Clinical data
Trade namesLexiscan, Rapiscan
Other namesCVT-3146, 1-[6-amino-9-[(2R,3R,4S,5R)-3,4-dihydroxy-5-(hydroxymethyl)oxolan-2-yl]purin-2-yl]- N-methylpyrazole-4-carboxamide
License data
Routes of
ATC code
Legal status
Legal status
  • US: ℞-only
  • In general: ℞ (Prescription only)
  • 2-{4-[(methylamino)carbonyl]- 1H-pyrazol-1-yl}adenosine
CAS Number
PubChem CID
CompTox Dashboard (EPA)
ECHA InfoCard100.218.278 Edit this at Wikidata
Chemical and physical data
Molar mass390.360 g·mol−1
3D model (JSmol)
  • CNC(=O)C1=CN(N=C1)C2=NC(=C3C(=N2)N(C=N3)[C@H]4[C@@H]([C@@H]([C@H](O4)CO)O)O)N
  • InChI=1S/C15H18N8O5/c1-17-13(27)6-2-19-23(3-6)15-20-11(16)8-12(21-15)22(5-18-8)14-10(26)9(25)7(4-24)28-14/h2-3,5,7,9-10,14,24-26H,4H2,1H3,(H,17,27)(H2,16,20,21)/t7-,9-,10-,14-/m1/s1 ☒N
 ☒NcheckY (what is this?)  (verify)

Regadenoson, sold under the brand name Lexiscan among others, is an A2A adenosine receptor agonist that is a coronary vasodilator that is commonly used in pharmacologic stress testing. It produces hyperemia quickly and maintains it for a duration that is useful for radionuclide myocardial perfusion imaging.[1] The selective nature of the drug makes it preferable to other stress agents such as adenosine, which are less selective and therefore cause more side-effects.

Regadenoson was approved by the United States Food and Drug Administration on April 10, 2008, and is marketed by Astellas Pharma under the tradename Lexiscan.[2] It is approved for use in the European Union and under the name of Rapiscan. It is marketed by GE Healthcare and is sold in both the United Kingdom and Germany. Regadenoson was approved for use in the European Union in September 2010.[3] It is available as a generic medication.[4]

Regadenoson has a two- to three-minute biological half-life, as compared with adenosine's ten-second half-life. As a result, regadenoson stress protocols use a single bolus, instead of the four- to six-minute continuous infusion that was needed with adenosine. Whereas the adenosine infusion is weight based (140 mcg/kg/minute), regadenoson is administered as a 0.4 mg/5mL preloaded syringe dose that is standard for all weights. Regadenoson stress tests are not affected by the presence of beta blockers, as regadenoson vasodilates via the adenosine pathway without stimulating beta adrenergic receptors.[citation needed]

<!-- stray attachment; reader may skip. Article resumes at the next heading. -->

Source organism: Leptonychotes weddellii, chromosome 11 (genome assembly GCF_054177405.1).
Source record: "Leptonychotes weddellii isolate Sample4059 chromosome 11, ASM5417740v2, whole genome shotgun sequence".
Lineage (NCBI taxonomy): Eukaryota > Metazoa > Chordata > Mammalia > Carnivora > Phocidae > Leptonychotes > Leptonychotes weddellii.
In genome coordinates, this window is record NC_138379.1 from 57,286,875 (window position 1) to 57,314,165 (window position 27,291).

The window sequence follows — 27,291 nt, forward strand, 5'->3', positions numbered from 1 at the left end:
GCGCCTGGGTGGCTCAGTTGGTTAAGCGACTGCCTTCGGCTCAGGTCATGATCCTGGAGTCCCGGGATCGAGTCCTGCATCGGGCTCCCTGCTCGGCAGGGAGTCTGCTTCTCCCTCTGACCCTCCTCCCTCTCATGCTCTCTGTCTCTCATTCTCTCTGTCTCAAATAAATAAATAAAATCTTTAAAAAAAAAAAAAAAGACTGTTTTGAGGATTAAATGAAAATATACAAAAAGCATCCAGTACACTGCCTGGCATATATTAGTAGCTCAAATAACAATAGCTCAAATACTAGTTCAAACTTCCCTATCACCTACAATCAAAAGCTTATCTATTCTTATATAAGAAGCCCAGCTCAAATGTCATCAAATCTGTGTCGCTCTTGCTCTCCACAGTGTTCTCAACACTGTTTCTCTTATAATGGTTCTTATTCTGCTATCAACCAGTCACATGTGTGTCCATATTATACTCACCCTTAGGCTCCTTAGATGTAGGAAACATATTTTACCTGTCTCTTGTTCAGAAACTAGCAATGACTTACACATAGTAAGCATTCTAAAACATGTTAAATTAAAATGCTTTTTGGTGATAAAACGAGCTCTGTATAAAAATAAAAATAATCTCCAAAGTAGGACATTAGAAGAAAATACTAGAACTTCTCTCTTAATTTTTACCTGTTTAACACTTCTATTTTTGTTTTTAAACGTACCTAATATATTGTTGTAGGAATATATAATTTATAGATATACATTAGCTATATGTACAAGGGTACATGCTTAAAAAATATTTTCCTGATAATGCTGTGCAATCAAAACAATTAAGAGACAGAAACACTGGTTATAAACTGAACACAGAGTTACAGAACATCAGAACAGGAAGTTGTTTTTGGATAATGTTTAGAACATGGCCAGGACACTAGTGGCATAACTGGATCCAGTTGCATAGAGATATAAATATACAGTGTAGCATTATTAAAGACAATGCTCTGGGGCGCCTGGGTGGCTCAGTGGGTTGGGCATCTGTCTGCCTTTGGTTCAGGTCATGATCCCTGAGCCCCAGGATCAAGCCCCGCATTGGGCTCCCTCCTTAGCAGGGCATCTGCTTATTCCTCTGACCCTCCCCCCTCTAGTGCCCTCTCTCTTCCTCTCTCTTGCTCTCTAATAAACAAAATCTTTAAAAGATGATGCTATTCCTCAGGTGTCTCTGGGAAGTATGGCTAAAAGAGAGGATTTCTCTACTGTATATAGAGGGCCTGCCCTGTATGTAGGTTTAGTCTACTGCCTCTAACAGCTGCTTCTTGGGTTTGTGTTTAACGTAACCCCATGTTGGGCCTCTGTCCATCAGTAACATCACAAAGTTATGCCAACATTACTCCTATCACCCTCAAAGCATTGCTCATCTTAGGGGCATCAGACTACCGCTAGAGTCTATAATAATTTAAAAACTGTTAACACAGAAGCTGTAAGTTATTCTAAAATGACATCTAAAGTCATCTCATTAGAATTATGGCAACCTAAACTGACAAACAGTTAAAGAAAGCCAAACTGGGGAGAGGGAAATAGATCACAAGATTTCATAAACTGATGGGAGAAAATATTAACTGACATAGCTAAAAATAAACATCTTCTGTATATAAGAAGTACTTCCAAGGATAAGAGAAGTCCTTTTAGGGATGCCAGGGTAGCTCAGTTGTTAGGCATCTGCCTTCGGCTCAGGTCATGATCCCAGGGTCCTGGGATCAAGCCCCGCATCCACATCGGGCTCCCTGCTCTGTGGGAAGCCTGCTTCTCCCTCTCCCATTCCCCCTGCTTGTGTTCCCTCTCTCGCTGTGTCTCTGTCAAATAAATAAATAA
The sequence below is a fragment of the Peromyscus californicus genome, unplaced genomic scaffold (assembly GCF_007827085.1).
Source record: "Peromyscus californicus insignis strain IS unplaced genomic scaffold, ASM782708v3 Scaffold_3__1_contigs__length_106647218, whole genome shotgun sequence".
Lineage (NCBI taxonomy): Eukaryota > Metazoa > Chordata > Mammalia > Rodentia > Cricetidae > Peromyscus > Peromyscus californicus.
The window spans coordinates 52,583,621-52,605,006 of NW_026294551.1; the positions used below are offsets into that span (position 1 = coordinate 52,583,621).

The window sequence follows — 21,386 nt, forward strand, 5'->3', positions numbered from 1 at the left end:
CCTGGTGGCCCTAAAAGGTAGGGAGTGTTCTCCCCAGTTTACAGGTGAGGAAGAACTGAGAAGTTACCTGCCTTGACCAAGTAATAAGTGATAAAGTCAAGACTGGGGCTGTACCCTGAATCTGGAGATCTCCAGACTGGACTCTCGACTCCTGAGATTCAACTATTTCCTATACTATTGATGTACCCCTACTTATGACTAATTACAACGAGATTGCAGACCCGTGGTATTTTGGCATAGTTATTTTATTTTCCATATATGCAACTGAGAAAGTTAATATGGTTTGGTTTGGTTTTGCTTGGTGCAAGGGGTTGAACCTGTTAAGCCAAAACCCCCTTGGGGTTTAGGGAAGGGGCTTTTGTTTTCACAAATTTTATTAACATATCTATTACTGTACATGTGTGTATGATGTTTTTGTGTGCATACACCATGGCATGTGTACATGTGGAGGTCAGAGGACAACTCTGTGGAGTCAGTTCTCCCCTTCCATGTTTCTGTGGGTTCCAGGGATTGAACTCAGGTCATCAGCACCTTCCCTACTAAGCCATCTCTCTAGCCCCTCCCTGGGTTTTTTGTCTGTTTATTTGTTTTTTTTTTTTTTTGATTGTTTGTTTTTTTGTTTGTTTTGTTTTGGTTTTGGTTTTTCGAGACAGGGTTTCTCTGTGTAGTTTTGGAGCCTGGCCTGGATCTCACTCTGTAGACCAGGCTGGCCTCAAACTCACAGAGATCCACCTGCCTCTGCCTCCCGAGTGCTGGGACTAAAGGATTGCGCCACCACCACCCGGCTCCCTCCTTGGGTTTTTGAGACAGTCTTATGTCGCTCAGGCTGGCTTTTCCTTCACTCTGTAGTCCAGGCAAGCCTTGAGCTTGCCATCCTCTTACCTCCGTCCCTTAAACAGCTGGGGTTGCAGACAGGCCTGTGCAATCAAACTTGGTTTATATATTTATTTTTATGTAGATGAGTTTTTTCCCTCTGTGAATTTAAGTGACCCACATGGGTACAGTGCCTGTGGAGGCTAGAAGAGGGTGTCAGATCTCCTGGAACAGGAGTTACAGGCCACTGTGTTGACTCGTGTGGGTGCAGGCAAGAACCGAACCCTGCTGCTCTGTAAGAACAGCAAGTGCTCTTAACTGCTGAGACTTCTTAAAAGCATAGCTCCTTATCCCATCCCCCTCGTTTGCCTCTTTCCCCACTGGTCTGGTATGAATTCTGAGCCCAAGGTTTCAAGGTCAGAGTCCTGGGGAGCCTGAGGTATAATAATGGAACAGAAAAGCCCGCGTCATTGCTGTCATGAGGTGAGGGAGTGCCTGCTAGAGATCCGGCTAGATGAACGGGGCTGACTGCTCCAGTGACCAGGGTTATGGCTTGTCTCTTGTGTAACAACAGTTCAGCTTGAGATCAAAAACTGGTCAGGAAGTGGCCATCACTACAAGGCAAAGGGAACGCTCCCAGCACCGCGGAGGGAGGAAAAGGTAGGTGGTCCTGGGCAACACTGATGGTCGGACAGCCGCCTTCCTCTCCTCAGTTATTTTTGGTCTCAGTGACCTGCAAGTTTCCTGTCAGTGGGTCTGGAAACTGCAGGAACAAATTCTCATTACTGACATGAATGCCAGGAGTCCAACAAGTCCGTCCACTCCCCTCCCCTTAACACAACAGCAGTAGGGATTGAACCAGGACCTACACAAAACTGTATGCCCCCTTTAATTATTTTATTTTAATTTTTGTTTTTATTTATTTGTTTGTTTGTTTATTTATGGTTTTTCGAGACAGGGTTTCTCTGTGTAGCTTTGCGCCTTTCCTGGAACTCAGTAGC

Regadenoson can temporarily disrupt the integrity of the blood–brain barrier by inhibiting P-glycoprotein function.[5]


  1. ^ Cerqueira MD (July 2004). "The future of pharmacologic stress: selective A2A adenosine receptor agonists". The American Journal of Cardiology. 94 (2A): 33D–40D, discussion 40D-42D. doi:10.1016/j.amjcard.2004.04.017. PMID 15261132.
  2. ^ "CV Therapeutics and Astellas Announce FDA Approval for Lexiscan(TM)" (PDF). Astellas Pharma US, Inc.
  3. ^ "Rapiscan EPAR". European Medicines Agency. Retrieved 3 May 2020.
  4. ^ "Competitive Generic Therapy Approvals". U.S. Food and Drug Administration (FDA). 29 June 2023. Archived from the original on 29 June 2023. Retrieved 29 June 2023.
  5. ^ Kim DG, Bynoe MS (May 2016). "A2A adenosine receptor modulates drug efflux transporter P-glycoprotein at the blood–brain barrier". The Journal of Clinical Investigation. 126 (5): 1717–33. doi:10.1172/JCI76207. PMC 4855938. PMID 27043281.